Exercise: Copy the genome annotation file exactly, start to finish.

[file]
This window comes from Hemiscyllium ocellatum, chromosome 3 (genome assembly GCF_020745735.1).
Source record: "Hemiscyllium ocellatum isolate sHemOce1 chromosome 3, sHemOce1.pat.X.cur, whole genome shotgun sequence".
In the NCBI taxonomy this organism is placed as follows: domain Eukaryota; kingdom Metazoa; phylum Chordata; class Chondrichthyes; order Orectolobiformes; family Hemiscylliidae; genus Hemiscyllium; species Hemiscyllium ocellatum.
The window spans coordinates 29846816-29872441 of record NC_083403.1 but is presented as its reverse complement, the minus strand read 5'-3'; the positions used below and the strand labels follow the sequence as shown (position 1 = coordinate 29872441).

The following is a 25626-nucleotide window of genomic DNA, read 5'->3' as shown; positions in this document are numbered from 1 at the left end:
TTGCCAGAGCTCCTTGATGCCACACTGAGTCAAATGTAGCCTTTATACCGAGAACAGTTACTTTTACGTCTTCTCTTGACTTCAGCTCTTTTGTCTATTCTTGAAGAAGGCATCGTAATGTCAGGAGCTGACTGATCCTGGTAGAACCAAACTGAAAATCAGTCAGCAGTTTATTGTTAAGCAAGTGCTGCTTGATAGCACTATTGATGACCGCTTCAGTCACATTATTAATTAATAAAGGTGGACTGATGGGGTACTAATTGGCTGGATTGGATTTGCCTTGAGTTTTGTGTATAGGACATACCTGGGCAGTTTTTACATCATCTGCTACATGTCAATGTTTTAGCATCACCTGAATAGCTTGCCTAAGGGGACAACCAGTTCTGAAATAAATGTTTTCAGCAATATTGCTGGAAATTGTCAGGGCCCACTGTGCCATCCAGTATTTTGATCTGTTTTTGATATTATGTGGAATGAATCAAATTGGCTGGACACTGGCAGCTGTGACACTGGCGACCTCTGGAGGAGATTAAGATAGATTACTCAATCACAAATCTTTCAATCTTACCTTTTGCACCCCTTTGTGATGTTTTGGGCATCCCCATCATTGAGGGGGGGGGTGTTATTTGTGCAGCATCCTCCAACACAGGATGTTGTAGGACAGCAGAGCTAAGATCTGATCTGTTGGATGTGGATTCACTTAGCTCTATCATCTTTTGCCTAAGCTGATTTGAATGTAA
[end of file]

This window comes from Hemiscyllium ocellatum, chromosome 3 (genome assembly GCF_020745735.1).
Source record: "Hemiscyllium ocellatum isolate sHemOce1 chromosome 3, sHemOce1.pat.X.cur, whole genome shotgun sequence".
In the NCBI taxonomy this organism is placed as follows: domain Eukaryota; kingdom Metazoa; phylum Chordata; class Chondrichthyes; order Orectolobiformes; family Hemiscylliidae; genus Hemiscyllium; species Hemiscyllium ocellatum.
The window spans coordinates 29846816-29872441 of record NC_083403.1 but is presented as its reverse complement, the minus strand read 5'-3'; the positions used below and the strand labels follow the sequence as shown (position 1 = coordinate 29872441).

The following is a 25626-nucleotide window of genomic DNA, read 5'->3' as shown; positions in this document are numbered from 1 at the left end:
TTGCCAGAGCTCCTTGATGCCACACTGAGTCAAATGTAGCCTTTATACCGAGAACAGTTACTTTTACGTCTTCTCTTGACTTCAGCTCTTTTGTCTATTCTTGAAGAAGGCATCGTAATGTCAGGAGCTGACTGATCCTGGTAGAACCAAACTGAAAATCAGTCAGCAGTTTATTGTTAAGCAAGTGCTGCTTGATAGCACTATTGATGACCGCTTCAGTCACATTATTAATTAATAAAGGTGGACTGATGGGGTACTAATTGGCTGGATTGGATTTGCCTTGAGTTTTGTGTATAGGACATACCTGGGCAGTTTTTACATCATCTGCTACATGTCAATGTTTTAGCATCACCTGAATAGCTTGCCTAAGGGGACAACCAGTTCTGAAATAAATGTTTTCAGCAATATTGCTGGAAATTGTCAGGGCCCACTGTGCCATCCAGTATTTTGATCTGTTTTTGATATTATGTGGAATGAATCAAATTGGCTGGACACTGGCAGCTGTGACACTGGCGACCTCTGGAGGAGATTAAGATAGATTACTCAATCACAAATCTTTCAATCTTACCTTTTGCACCCCTTTGTGATGTTTTGGGCATCCCCATCATTGAGGGGGGGGGTGTTATTTGTGCAGCATCCTCCAACACAGGATGTTGTAGGACAGCAGAGCTAAGATCTGATCTGTTGGATGTGGATTCACTTAGCTCTATCATCTTTTGCCTAAGCTGATTTGAATGTAA